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Helping The Random Number Generator To Gain Enough Entropy With rng-tools (Debian Lenny)


You might know this situation: you want to generate a GPG or SSL key, and during that operation, your system tells you that no more random bytes are available and that it needs to collect more entropy, and you are stuck. This short guide tells you how to solve this problem with the package rng-tools on Debian Lenny.

I do not issue any guarantee that this will work for you!

 

1 Preliminary Note

Let’s assume you want to generate a GPG key:

gpg –gen-key

If you are unlucky, the command might stop in the middle with a message like this:

We need to generate a lot of random bytes. It is a good idea to perform
some other action (type on the keyboard, move the mouse, utilize the
disks) during the prime generation; this gives the random number
generator a better chance to gain enough entropy.
++++++++++..+++++.+++++++++++++++.++++++++++…+++++++++++++++…++++++
+++++++++++++++++++++++++++++.+++++..+++++.+++++.+++++++++++++++++++++++++>.
++++++++++>+++++…………………………………………………..+++++

Not enough random bytes available. Please do some other work to give
the OS a chance to collect more entropy! (Need 284 more bytes)

So we have to increase entropy somehow. This can be done with rng-tools, a package to use a hardware true number generator (TRNG). Don’t worry, you don’t need any extra hardware, we will use /dev/urandom as our true number generator.

 

2 Installing And Configuring rng-tools

The rng-tools package can be installed as follows:

apt-get install rng-tools

Next open /etc/default/rng-tools

vi /etc/default/rng-tools

… and add the line HRNGDEVICE=/dev/urandom:

# Configuration for the rng-tools initscript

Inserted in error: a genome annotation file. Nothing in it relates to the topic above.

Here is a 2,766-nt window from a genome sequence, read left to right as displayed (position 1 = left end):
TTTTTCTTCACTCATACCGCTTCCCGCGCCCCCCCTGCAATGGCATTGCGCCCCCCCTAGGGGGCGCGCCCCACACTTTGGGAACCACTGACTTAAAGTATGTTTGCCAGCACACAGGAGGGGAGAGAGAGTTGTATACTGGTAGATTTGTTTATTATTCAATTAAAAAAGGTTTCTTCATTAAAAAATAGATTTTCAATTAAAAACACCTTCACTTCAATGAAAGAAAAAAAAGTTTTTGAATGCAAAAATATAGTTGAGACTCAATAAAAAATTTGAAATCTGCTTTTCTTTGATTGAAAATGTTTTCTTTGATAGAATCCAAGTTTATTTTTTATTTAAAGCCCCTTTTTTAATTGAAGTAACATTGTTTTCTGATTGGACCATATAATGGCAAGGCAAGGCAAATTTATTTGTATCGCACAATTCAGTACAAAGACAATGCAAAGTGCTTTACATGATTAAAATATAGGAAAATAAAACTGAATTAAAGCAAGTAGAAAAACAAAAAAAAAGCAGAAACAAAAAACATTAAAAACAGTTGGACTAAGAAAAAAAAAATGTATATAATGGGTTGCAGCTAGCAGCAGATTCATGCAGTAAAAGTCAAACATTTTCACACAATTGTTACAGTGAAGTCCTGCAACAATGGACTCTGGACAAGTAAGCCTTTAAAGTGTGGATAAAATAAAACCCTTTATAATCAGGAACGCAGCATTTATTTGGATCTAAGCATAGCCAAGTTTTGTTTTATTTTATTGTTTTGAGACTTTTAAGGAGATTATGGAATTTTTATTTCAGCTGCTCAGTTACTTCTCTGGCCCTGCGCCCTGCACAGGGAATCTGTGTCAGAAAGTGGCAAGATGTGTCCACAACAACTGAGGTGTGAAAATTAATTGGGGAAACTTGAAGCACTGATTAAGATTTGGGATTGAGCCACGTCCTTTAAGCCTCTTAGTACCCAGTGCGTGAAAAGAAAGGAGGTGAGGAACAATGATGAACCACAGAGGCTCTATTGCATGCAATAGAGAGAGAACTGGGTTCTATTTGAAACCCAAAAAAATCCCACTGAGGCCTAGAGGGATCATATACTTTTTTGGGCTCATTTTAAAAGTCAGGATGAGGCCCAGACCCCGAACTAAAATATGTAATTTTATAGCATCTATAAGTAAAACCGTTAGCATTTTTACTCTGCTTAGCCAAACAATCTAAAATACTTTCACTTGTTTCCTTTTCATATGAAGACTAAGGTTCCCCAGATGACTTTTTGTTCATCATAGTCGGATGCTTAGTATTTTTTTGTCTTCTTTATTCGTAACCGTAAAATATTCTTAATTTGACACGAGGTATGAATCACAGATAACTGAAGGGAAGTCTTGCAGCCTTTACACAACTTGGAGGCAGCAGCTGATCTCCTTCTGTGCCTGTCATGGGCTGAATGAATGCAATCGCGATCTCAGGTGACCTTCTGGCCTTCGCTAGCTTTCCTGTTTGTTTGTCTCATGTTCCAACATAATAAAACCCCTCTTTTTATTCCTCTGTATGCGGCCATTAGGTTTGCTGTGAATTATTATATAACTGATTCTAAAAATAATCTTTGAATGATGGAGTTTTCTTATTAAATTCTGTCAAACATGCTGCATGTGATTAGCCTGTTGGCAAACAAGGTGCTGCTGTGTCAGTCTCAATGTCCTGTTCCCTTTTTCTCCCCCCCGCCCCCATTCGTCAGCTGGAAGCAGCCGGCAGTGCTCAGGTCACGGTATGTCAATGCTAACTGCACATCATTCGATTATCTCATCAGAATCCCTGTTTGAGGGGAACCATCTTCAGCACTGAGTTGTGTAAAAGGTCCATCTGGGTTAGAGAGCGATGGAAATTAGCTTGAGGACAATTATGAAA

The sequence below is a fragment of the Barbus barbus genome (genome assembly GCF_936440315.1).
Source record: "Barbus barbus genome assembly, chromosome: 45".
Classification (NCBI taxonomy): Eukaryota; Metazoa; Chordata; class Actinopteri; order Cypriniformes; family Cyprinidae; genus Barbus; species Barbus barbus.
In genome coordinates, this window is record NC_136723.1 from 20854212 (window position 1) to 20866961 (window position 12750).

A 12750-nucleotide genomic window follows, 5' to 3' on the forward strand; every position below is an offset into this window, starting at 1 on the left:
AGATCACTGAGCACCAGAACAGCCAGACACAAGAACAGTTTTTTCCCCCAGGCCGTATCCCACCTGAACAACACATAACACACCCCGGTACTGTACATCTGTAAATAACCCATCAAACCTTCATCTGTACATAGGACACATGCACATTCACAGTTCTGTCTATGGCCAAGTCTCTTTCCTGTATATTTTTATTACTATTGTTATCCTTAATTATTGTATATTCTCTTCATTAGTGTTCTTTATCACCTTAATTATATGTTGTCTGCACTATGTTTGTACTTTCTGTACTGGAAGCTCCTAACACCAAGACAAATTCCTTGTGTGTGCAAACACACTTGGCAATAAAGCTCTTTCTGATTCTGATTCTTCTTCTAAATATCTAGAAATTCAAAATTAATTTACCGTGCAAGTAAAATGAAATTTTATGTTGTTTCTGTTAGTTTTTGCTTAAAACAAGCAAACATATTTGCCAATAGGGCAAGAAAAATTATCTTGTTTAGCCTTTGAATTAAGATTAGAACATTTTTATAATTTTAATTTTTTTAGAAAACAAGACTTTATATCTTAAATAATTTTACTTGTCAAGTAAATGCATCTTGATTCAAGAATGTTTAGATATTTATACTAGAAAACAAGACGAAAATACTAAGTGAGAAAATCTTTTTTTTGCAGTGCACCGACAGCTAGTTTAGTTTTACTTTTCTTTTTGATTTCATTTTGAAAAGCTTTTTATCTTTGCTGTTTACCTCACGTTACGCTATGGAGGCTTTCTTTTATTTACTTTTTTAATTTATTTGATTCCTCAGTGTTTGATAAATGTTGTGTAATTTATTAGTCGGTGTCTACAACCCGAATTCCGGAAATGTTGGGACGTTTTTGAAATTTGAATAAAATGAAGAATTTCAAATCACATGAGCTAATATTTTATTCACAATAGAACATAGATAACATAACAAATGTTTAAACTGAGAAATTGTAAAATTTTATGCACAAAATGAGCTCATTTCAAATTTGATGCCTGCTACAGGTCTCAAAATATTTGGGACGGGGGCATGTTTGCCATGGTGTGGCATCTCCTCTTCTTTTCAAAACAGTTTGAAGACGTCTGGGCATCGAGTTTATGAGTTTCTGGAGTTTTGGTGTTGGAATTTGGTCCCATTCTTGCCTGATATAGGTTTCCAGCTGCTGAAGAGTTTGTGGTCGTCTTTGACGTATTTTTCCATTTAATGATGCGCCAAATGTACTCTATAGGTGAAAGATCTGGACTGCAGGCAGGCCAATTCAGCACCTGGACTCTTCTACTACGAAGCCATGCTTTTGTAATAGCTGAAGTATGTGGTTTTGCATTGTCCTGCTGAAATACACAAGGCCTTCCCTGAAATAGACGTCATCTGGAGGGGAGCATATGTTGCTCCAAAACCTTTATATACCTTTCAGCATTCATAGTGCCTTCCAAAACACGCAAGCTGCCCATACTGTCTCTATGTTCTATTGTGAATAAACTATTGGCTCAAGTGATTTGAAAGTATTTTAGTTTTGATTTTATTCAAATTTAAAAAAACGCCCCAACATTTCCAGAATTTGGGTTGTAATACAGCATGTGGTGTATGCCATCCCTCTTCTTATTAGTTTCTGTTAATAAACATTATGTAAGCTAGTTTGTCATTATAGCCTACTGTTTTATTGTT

# $Id: rng-tools.default,v 1.1.2.5 2008-06-10 19:51:37 hmh Exp $

# This is a POSIX shell fragment

# Set to the input source for random data, leave undefined
# for the initscript to attempt auto-detection.  Set to /dev/null
# for the viapadlock driver.
#HRNGDEVICE=/dev/hwrng
#HRNGDEVICE=/dev/null
HRNGDEVICE=/dev/urandom

# Additional options to send to rngd. See the rngd(8) manpage for
# more information.  Do not specify -r/--rng-device here, use
# HRNGDEVICE for that instead.
#RNGDOPTIONS="--hrng=intelfwh --fill-watermark=90% --feed-interval=1"
#RNGDOPTIONS="--hrng=viakernel --fill-watermark=90% --feed-interval=1"
#RNGDOPTIONS="--hrng=viapadlock --fill-watermark=90% --feed-interval=1"

Now start the rng-tools daemon:

/etc/init.d/rng-tools start

That’s it! Now try to generate your key again, e.g.

gpg –gen-key

… and it should finish successfully:

We need to generate a lot of random bytes. It is a good idea to perform
some other action (type on the keyboard, move the mouse, utilize the
disks) during the prime generation; this gives the random number
generator a better chance to gain enough entropy.
.++++++++++++++++++++..+++++++++++++++++++++++++++++++++++++++++++++++++++++++.+++++
.+++++..+++++.+++++++++++++++++++++++++++++++++++++++++++++…..>.+++++<+++++…..
…>+++++…………………………..+++++
We need to generate a lot of random bytes. It is a good idea to perform
some other action (type on the keyboard, move the mouse, utilize the
disks) during the prime generation; this gives the random number
generator a better chance to gain enough entropy.
+++++.++++++++++..++++++++++…++++++++++…+++++.+++++..+++++.+++++..+++++++++++++++.+++
++++++++++++..+++++++++++++++..++++++++++..+++++++++++++++++++++++++…+++++..+++++>+++
+++++++>.+++++>+++++………………….+++++^^^
gpg: key 1F6C9247 marked as ultimately trusted
public and secret key created and signed.

gpg: checking the trustdb
gpg: 3 marginal(s) needed, 1 complete(s) needed, PGP trust model
gpg: depth: 0  valid:   2  signed:   0  trust: 0-, 0q, 0n, 0m, 0f, 2u
pub   1024D/1F6C9247 2010-12-06
Key fingerprint = FC81 D8E3 8090 EEE3 1D98  E000 045C D80E 1F6C 9247
uid                  Falko Timme <ft@falkotimme.com>
sub   2048g/12D6A5B0 2010-12-06

server1:~#

3 Links

Debian: http://www.debian.org/

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